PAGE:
Logan was a healthy baby, eating well and enjoying day-care. However, at 11 months Logan was struggling to recover from frequent infections. At this time, his parents Alyssa and Shane noticed Logan's tummy was unusually hard and round. They rushed Logan to hospital where he was diagnosed with neuroblastoma. Logan's dad, Shane, tells the family's story.

Our amazing little boy Logan was born on the 6th of August 2020 at Casey Hospital in Berwick, Victoria during stage 4 Covid restrictions. He spent one day in Special Care, due to his little body not being able to maintain its own temperature. After a day, he was all clear and we got to take Logan home as brand-new parents.

Logan was feeding well and when he started eating solids he was a very hungry boy.


He started day care from six months old and was initially dealing with the usual bugs quite well like most kids. At 11 months old Logan started to frequently get viruses and was struggling to get over them, we were being told to manage it by Panadol and Nurofen. Shane, Logan's dad

We bounced around from GP to GP and our local emergency department (ED) with answers of, "...he must be lactose or gluten intolerant". Logan had a cute round tummy and no doctor thought it was abnormal. We came to a Friday afternoon where we changed his nappy and noticed the left side of his tummy was bulging and hard. It wasn’t like that during the morning. His virus symptoms escalated, and his temperatures were through the roof.

We hurried Logan to our local emergency department and then the doctors knew something was wrong. They rushed Logan in an ambulance, with full lights and sirens, to Monash Children's Hospital where in the ED ultrasounds were completed and we were advised it was likely to be neuroblastoma due to the location of a large mass near the left kidney and adrenal gland.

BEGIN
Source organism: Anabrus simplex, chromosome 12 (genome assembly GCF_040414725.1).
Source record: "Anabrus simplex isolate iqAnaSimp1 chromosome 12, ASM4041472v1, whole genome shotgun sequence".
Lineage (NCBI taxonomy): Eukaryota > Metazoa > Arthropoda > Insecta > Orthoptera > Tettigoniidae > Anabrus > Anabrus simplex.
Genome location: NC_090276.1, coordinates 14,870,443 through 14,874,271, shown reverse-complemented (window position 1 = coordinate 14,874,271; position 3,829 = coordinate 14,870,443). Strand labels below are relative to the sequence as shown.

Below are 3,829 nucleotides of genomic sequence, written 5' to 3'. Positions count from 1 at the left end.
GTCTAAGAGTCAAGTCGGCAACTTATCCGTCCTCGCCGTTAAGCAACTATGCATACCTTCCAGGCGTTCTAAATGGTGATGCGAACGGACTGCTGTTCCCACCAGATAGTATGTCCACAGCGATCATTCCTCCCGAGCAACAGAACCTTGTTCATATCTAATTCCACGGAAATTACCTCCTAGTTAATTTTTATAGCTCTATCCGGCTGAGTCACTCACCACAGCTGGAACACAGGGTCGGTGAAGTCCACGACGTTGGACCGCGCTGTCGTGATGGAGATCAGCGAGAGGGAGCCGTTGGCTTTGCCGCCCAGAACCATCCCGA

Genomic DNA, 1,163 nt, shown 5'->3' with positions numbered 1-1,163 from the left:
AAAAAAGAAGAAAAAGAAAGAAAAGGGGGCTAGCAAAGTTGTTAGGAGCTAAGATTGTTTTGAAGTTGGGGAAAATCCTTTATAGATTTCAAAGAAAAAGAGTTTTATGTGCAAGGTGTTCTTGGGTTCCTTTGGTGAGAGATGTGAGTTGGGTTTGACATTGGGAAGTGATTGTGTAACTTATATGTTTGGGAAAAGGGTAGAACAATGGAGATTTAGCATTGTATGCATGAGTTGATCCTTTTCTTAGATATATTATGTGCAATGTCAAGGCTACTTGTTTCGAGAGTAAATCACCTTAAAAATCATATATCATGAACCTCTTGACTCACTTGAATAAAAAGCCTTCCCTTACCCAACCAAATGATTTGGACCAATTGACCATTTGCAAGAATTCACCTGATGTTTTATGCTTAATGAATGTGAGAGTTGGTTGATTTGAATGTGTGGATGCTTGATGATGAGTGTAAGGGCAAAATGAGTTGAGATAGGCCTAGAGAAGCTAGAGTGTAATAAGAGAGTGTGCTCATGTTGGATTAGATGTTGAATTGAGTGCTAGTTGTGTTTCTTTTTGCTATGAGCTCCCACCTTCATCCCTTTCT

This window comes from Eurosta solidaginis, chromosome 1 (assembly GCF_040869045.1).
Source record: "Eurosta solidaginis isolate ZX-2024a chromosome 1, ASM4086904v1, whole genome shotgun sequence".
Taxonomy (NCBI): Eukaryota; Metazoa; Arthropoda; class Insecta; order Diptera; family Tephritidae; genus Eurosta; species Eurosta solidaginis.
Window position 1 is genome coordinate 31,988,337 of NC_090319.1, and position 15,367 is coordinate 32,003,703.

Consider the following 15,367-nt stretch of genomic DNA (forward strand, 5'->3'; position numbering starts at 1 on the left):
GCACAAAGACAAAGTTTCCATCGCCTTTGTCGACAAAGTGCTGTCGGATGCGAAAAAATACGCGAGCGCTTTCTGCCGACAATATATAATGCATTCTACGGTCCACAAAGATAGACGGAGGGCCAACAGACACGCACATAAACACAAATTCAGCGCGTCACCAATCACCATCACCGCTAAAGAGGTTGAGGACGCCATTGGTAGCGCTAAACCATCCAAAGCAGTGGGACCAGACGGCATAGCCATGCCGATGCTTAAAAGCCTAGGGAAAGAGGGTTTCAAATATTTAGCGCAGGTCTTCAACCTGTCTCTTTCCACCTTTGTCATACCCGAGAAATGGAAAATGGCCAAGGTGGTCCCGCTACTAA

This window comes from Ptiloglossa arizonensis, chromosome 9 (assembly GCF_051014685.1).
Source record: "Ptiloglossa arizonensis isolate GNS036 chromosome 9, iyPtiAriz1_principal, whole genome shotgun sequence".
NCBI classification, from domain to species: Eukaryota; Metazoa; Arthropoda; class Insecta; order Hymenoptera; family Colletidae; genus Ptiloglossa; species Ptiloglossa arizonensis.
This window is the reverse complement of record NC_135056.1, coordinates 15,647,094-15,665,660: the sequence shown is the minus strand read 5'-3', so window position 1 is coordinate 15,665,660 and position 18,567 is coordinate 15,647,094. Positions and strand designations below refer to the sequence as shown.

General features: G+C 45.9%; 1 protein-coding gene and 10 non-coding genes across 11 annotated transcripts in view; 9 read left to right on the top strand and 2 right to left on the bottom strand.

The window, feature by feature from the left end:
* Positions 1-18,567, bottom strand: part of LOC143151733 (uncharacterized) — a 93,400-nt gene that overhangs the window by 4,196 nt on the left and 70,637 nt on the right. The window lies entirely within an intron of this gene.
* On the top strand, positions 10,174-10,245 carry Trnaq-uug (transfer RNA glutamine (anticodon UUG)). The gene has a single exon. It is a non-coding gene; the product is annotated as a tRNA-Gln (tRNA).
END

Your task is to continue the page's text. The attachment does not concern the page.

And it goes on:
Processing the news our 12-month-old baby, who had one of the worst diagnoses of neuroblastoma, felt like our world was completely turned upside down. You are grieving for your child but not having the time to grieve as you are immediately thrown into one of the most intense treatments to save their life. Shane, Logan's dad

The next day he had surgery for his Hickman line insertion, biopsy of tumour and bone marrow aspirates. Also completed urgent MIBG, CT and MRI screening scans which confirmed it to be neuroblastoma. We had never heard of this of course. Fortunately, his bone marrow was clear.

Logan had two lesions light up on both of his femurs on MIBG, as well as a 12.5cm primary tumour in his tummy. Oncologists advised this took Logan from low risk to intermediate risk. Logan had three days of intermediate risk protocol chemotherapy and dealt with it like a superhero. Upon returning to Monash the next month for cycle two, we were given the terrible news that Logan’s neuroblastoma was now high risk due to further testing coming back with N-MYC and ALK gene amplifications both found in the tumour. 

Sadly, covid restrictions made it feel even more isolating as Shane and I were not able to be in the same room with Logan. So, as soon as we were given the worst news that Logan’s cancer was high risk, we were then taken back to Logan’s hospital room and told only one of us could stay. Shane, Logan's dad

Logan then endured a challenging induction package: five cycles of chemotherapy, stem cell harvest and surgery to remove the tumour. Logan had an amazing response, and we received the news that, at this stage, Logan’s Curie score was zero and he was in remission.

We then moved to The Royal Children’s Hospital (RCH) for consolidation treatments. He had a single high dose chemotherapy cycle with stem cell rescue. He dealt with this like a hero and was discharged from the ward early. Peter Mac was next for 12 cycles of radiation to his tummy and then five cycles of immunotherapy at RCH, with 6 cycles of isotretinoin whilst at home in between.

Logan completed treatment in December 2022, and end of treatment scans showed Logan was still in remission.

We are so proud of how far he has come and how well he managed the treatments. He was known at the hospitals by the doctors and nurses as the kid full of energy and running around the wards with a smile on his face, which made the medical team smile. Shane, Logan's dad

He will continue to have frequent scans to keep an eye on him into the future. At this stage Logan has no obvious ongoing side effects from treatments and doctors will manage this as he gets older.



Help Children Like Logan 

Neuroblastoma Australia is working with researchers to develop more effective and less toxic treatments for all children diagnosed with neuroblastoma. We need to ensure every child gets the opportunity to grow up and lead a long and healthy life. Your help matters. Your donation to Neuroblastoma Australia ensures that we can continue to help fund the research needed to develop better and safer treatments, and ultimately find a cure.

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